New York City Advocates and Legislators Push To End ‘Predatory Court Fees’
Advocates and legislators gathered outside of a supermarket in Brooklyn last week, rallying behind the End Predatory Court Fees Act, a piece of Albany legislation aimed at eliminating New York court surcharges and fees including mandatory minimum fines, incarceration on the basis of unpaid fines and fees and garnishment of commissary accounts.
“In grocery stores like this one across the state, food prices are surging by an average of 10 percent,” Peggy Herrera, a community leader with the Center for Community Alternatives, told the assembled demonstrators.
“Every day, people who are struggling to pay their court fines and fees walk down these aisles doing an impossible math equation in their heads. Do I buy food and diapers for my children or do I send that money to the courts to pay off my fees,” Herrera said.
Herrera was arrested after calling emergency services for her son with mental health challenges. After the charges against her were dropped she said it took for years to pay off all the fines and fees.
“Families like mine are taxed, exploited and robbed by these fees. We are criminalized for our poverty, and forced into an endless cycle of debt and punishment,” Herrera said.
An earlier version of the legislation was introduced in 2019 with the legislation being reintroduced recently by State Senator Julia Salazar and Assemblymember Kenny Burgos.
“What it really is, is a regressive tax on the most low-income and vulnerable New Yorkers. By continuing this system of court fines, fees, and surcharges in New York State, we are perpetuating punishment” Salazar said, noting that even basic traffic infractions come with costs to the perpetrator.
“Keep in mind that many of these fees and fines were never intended, they are not even sensibly supposed to be punishment, they were created as this backward, progressive mechanism for raising revenue and cost for our court system, but the responsibility for funding our court system should never fall on the backs of working people. Right now that is the reality in our city, it doesn’t need to be this way,” Salazar said.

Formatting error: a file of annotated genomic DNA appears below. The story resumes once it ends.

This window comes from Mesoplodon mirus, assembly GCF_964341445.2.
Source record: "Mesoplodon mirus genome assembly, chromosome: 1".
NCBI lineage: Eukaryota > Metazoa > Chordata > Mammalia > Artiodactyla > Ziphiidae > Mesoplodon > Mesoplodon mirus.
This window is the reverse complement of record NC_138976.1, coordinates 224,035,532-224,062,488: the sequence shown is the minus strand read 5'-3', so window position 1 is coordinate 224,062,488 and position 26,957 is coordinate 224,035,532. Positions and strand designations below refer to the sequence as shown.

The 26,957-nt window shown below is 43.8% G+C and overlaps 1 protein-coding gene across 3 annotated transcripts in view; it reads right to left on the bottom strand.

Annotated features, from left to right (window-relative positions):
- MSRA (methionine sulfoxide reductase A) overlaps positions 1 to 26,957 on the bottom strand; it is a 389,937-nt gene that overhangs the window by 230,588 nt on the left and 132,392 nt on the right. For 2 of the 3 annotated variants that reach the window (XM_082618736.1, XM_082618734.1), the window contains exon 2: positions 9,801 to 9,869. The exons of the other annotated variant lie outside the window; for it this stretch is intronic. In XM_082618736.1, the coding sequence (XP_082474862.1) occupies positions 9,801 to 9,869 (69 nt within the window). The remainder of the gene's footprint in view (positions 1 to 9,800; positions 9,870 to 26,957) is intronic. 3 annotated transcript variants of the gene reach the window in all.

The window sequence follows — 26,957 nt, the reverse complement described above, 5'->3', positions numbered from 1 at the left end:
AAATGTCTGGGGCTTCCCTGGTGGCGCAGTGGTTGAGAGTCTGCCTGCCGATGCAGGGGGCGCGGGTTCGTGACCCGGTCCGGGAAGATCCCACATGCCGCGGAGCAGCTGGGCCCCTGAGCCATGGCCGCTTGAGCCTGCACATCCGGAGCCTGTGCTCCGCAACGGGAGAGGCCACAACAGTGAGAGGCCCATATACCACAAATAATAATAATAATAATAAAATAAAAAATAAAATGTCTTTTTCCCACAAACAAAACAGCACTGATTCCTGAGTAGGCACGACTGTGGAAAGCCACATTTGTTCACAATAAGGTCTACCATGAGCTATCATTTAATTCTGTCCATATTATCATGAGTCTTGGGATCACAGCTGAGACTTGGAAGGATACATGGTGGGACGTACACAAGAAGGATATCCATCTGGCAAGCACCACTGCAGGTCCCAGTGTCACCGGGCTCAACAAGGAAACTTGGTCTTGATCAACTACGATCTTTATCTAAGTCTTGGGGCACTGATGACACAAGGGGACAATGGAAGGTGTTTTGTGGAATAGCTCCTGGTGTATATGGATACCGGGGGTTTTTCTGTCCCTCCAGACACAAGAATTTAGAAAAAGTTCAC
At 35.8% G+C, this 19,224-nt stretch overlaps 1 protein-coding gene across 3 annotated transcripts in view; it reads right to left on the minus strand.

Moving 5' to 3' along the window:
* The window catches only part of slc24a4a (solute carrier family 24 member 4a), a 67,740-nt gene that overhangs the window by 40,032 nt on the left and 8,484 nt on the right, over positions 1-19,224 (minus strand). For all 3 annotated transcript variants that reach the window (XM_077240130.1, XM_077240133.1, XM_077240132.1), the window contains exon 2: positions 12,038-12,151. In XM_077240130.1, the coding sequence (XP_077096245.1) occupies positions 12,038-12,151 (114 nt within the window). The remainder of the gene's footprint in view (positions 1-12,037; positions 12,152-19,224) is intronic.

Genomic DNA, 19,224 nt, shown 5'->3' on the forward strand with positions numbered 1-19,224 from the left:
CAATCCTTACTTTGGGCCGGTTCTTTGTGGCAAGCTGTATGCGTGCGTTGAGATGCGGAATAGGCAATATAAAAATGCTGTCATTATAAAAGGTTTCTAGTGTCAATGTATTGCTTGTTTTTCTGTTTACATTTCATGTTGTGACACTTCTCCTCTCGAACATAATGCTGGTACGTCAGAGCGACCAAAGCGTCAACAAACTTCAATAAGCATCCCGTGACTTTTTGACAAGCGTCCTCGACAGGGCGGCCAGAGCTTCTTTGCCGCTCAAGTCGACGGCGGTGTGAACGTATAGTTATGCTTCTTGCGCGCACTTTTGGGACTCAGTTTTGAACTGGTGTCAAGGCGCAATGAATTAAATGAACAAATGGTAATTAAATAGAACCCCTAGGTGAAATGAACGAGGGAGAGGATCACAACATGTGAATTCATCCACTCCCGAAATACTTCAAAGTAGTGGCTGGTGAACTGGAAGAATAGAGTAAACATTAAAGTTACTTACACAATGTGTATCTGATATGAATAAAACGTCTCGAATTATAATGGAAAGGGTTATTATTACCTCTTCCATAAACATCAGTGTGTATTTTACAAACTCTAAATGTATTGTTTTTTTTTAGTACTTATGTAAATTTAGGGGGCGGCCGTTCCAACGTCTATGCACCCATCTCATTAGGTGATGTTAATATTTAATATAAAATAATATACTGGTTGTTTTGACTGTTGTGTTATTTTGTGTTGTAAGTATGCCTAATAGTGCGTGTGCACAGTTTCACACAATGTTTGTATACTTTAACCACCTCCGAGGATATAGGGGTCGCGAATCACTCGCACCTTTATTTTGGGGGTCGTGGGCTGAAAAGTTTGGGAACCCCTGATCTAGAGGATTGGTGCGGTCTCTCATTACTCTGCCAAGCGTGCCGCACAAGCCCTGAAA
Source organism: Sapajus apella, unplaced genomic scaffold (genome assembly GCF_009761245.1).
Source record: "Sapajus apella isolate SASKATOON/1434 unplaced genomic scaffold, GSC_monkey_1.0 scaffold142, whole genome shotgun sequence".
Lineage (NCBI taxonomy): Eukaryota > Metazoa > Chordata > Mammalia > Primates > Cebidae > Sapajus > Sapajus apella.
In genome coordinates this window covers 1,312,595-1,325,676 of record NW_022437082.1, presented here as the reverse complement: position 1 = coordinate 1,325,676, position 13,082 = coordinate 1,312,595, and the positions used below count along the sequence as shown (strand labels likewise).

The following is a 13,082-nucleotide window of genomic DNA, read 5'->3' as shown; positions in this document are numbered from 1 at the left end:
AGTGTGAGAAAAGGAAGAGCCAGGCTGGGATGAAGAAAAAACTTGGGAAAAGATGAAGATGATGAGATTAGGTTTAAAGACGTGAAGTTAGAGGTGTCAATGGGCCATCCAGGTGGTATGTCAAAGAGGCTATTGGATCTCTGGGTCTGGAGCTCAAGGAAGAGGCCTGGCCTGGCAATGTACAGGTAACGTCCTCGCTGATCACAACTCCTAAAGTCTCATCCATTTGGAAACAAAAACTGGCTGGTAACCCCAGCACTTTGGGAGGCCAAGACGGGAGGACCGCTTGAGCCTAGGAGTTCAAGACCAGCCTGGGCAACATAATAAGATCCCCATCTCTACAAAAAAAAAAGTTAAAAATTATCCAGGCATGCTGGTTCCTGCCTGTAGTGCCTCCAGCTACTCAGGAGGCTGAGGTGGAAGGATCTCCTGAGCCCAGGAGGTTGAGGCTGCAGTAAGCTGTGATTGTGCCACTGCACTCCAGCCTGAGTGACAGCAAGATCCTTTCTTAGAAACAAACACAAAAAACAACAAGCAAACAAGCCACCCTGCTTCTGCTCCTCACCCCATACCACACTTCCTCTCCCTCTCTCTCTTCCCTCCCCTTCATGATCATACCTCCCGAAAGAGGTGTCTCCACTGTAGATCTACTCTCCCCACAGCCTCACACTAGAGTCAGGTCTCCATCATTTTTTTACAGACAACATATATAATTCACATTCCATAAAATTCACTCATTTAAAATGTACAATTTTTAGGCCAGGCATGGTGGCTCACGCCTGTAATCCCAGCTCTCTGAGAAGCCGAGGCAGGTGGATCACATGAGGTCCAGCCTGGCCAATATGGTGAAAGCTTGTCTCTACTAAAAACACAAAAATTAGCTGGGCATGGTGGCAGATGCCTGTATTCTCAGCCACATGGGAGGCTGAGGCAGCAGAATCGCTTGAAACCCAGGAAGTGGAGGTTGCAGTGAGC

The Center for Community Alternatives, one of the organizers of Wednesday’s rally, referenced a December report by the Fines and Fees Justice Center that documented fines and fees in all 50 states. The report shows New York has some of the harshest fees present in criminal, traffic, and local ordinance cases.
“New York is one of only four states — along with Alaska, Minnesota and Mississippi — with statutes explicitly providing that an individual’s inability to pay does not exempt them from owing these fees,” wrote Katie Shaffer from the Center for Community Alternatives in a recent press release.
“As public defenders, we see how our state’s reliance on predatory court fines and fees criminalizes poverty and extracts money from people who cannot afford it, creating a cycle of policing-for-profit that endangers lives. We urge the New York State legislature to pass the End Predatory Court Fees Act this session to end this unjust practice,” said Jacqueline Gosdigian, Senior Policy Counsel, Brooklyn Defender Services in a statement, mirroring the sentiments heard by advocates at Wednesday’s rally.
Council member Lincoln Restler from Council District 33 where the rally was taking place said at the rally that he will be introducing a resolution in the city council to support this bill.
“We need to get rid of inappropriate fees and surcharges. We need to make sure that when people are imposed with fines, that they’re income-based, based on what they can afford. Because for the millionaire, a $300 fee, a $100 fee is something very different than for the minimum wage worker, and it should be fair,” Restler said.
“Our fine system should be fair, and that is what this legislation will do. So we’re gonna push the city council to make the voices of New York City heard and with Senator Salazar and assembly member Virgos’ leadership, we’re gonna get it done.”
Both versions of the bill are currently in committee.